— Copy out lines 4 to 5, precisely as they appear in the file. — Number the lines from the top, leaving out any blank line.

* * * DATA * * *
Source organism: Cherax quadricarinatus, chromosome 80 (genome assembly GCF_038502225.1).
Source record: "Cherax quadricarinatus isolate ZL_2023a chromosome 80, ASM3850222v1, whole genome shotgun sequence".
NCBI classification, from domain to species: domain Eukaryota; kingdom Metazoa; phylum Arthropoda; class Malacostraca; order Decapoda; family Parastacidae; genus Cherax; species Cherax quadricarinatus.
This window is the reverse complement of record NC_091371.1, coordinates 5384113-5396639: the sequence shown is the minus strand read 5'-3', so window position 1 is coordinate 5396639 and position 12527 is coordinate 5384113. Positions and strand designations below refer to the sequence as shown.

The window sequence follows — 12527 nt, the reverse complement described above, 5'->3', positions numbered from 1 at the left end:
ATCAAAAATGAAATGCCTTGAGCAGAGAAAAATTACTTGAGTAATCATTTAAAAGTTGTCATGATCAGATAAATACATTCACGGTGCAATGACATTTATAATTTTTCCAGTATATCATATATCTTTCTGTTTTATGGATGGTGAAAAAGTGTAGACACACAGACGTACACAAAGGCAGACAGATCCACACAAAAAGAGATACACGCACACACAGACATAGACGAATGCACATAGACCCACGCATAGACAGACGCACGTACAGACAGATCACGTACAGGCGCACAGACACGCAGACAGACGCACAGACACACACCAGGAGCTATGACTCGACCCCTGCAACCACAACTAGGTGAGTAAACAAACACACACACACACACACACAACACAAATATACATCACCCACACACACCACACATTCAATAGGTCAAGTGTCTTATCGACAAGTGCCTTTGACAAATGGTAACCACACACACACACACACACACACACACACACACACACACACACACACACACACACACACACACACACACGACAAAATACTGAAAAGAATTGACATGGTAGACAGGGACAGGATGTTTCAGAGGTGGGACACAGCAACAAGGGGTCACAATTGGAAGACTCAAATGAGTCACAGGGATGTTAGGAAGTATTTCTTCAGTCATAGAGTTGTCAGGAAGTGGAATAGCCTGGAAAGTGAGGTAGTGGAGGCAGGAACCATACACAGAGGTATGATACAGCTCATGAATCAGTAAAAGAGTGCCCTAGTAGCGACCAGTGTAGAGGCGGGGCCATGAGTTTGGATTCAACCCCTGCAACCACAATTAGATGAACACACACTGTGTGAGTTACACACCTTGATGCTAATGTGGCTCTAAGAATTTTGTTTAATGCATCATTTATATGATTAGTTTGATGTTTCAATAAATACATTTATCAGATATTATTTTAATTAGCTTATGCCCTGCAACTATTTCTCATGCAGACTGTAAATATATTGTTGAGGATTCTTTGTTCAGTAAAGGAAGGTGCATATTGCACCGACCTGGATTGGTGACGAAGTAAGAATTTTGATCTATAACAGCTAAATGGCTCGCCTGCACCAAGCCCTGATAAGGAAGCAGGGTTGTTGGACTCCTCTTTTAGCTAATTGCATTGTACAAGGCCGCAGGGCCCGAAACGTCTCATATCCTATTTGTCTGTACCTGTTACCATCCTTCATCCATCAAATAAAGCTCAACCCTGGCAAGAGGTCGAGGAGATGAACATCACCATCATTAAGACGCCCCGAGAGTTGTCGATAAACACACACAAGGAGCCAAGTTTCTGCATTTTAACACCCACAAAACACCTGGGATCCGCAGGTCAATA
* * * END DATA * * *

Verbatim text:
This window is the reverse complement of record NC_091371.1, coordinates 5384113-5396639: the sequence shown is the minus strand read 5'-3', so window position 1 is coordinate 5396639 and position 12527 is coordinate 5384113. Positions and strand designations below refer to the sequence as shown.

The window sequence follows — 12527 nt, the reverse complement described above, 5'->3', positions numbered from 1 at the left end: